Sessions strikes out against legal marijuana

The U.S. Attorney General Jeff Sessions announced Thursday he would be rolling back a directive put in place by the Obama administration that promised the federal Justice Department would not interfere with state regulation of marijuana markets.

The one-page memo undid a the Obama era Cole Memo, which established a hands-off approach that the federal government followed.

The action by Sessions means federal prosecutors can now go after businesses and individuals in the marijuana industry.

Response from Washington state authorities was swift, as Gov. Jay Inslee issued a statement hours later.

“Today’s forthcoming announcement from Attorney General Sessions is the wrong direction for our state. It is also (sic) disrespects Washington voters who have chosen a different path for our state,” Inslee said in the release.

Recreational marijuana markets were approved by Washington voters in 2012 with the passage of I-502.

Inslee said in the release the state put a regulatory system in place that adheres to the will of its voters.

“It’s well regulated, keeps criminal elements out, keeps pot out of the hands of kids and tracks it all carefully enough to clamp down on cross-border leakage. We are going to keep doing that and overseeing the well-regulated market that Washington voters approved,” Inslee said in the release.

NORML, a marijuana activist group seeking to end federal marijuana prohibition, also issued statement.

“This action flies in the face of sensible public policy and broad public opinion,” Erik Altieri, the groups executive director, said in a release.

Sessions has a long history of opposing marijuana legalization.

The New York Times reported in November 2016 that Sessions allegedly said at one point he thought the Klu Klux Klan “was O.K. until I found out they smoked pot.”

The Independent reported that in April of the same year Sessions said “good people don’t smoke marijuana.”

The Cole Memo provided guidance for states that legalized marijuana, and detailed how they could operate a market without the federal government stepping in. This included strict tracking procedures for marijuana, along with other regulations that sought to keep marijuana away from minors.

Legalization in Washington state was additionally intended to reduce the number of people in jail for low-level marijuana offenses, and to drive the black market out of business.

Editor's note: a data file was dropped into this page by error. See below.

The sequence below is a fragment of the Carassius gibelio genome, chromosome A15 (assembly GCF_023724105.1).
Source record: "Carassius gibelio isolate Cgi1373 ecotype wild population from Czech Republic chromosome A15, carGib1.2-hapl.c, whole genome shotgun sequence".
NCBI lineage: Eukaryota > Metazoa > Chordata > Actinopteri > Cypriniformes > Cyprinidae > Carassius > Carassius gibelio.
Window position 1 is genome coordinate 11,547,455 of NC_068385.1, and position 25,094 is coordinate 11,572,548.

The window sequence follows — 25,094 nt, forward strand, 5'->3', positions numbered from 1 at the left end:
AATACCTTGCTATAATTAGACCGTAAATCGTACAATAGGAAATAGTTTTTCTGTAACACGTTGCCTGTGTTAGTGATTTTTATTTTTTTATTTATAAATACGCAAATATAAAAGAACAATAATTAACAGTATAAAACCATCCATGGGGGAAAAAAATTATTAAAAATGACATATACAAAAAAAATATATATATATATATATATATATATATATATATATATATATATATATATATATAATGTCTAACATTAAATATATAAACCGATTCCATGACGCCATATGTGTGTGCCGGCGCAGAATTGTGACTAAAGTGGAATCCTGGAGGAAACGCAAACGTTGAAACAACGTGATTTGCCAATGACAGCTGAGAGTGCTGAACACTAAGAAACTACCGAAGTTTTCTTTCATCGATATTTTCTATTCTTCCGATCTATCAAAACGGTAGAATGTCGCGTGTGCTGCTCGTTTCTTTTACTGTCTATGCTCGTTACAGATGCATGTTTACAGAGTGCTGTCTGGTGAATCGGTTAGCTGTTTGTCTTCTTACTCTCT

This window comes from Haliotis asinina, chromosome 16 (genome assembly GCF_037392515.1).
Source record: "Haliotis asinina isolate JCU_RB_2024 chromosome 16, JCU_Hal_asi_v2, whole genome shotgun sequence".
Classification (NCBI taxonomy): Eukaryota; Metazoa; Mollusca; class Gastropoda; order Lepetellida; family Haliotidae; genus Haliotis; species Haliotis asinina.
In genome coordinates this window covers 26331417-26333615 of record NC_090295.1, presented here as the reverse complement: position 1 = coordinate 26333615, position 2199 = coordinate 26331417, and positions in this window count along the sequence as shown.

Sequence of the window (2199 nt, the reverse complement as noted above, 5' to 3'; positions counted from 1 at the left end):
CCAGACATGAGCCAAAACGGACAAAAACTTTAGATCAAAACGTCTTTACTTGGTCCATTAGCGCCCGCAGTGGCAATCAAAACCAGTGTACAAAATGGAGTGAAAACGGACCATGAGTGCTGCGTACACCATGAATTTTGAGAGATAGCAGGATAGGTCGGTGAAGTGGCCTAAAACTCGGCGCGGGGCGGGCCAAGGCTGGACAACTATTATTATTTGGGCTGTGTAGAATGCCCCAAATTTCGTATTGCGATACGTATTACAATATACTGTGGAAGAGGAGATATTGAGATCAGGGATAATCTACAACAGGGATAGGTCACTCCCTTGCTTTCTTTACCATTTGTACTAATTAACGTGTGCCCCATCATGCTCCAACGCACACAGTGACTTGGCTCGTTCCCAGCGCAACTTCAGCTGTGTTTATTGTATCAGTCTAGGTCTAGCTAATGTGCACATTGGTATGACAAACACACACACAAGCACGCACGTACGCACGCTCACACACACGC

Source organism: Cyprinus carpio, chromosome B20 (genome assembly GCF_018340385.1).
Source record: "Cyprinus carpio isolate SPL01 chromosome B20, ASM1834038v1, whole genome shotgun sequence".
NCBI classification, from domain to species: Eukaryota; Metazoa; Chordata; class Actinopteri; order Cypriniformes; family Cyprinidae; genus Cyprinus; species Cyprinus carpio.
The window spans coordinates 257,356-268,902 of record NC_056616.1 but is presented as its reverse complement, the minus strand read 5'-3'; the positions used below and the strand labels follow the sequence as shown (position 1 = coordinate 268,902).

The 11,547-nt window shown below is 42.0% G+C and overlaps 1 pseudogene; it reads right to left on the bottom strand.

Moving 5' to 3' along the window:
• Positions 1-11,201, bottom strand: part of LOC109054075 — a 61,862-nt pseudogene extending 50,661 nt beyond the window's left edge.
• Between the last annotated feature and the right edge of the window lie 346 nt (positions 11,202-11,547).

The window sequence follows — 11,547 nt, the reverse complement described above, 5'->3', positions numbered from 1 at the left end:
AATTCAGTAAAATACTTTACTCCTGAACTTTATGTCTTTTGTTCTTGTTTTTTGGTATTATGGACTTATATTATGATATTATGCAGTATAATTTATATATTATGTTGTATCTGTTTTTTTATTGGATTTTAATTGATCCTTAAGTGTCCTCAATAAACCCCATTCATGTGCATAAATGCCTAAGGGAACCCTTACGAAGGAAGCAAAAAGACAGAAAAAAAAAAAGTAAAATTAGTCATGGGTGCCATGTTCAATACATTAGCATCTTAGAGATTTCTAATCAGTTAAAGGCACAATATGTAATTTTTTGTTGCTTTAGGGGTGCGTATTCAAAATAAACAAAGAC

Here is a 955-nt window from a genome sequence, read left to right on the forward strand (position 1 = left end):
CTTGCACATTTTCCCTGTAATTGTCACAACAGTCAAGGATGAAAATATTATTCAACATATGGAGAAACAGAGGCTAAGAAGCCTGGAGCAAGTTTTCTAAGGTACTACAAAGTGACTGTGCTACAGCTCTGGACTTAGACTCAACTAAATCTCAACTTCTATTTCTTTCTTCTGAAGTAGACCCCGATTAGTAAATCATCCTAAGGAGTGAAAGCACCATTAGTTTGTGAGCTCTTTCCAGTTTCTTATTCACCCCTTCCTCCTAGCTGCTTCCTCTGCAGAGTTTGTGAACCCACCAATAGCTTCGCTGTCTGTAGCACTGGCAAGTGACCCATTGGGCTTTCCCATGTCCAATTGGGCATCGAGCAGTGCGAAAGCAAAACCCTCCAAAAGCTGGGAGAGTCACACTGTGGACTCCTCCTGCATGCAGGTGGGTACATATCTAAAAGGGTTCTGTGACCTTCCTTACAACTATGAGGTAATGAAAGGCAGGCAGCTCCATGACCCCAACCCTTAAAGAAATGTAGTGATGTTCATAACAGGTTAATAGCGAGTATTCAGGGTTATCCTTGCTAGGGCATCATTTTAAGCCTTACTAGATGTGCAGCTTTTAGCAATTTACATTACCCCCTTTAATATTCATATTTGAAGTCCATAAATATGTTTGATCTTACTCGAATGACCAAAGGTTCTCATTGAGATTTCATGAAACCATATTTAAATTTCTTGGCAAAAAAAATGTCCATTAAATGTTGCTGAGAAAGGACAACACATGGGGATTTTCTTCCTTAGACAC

The Drug Policy Alliance found in a 2015 report that low-level marijuana offenses dropped 98 percent for adults of 21 following I-502s passage.

All categories of marijuana violations dropped 63 percent and convictions were down 81 percent.

Despite uncertainty at the federal level, Jon Sherman, one of the owners of Origins Cannabis in Redmond and West Seattle, said he wasn’t too worried.

“It seems like a lot of bark,” he said.

With challenges in the federal budget, Sherman said enforcement could be challenging for the federal government and that the state government already conducted rigorous enforcement of Washington laws.

In the past 10 days, Liquor and Cannabis Board agents had been in the store three times.

“We’ve got to make sure that we’re on our tippy toes all the time,” he said.

Even if the federal government initiates a crackdown on marijuana businesses, Sherman said he was confident state Attorney General Bob Ferguson would step in.

“I truly believe that Bob Ferguson is going to stand up for that fight,” he said. “There’s not a lot of concern.”

For businesses operating according to state law, Sherman said they shouldn’t have much to worry about.

“Those of us that are doing business, and doing stuff the right way, shouldn’t be worried,” he said.

Even if Sessions is against marijuana use, public opinion on the plant has been shifting in recent decades.

Twenty-nine states and Washington, D.C. now have moved to legalize marijuana in some capacity, and according to Gallup, 64 percent of Americans polled said marijuana should be legal.

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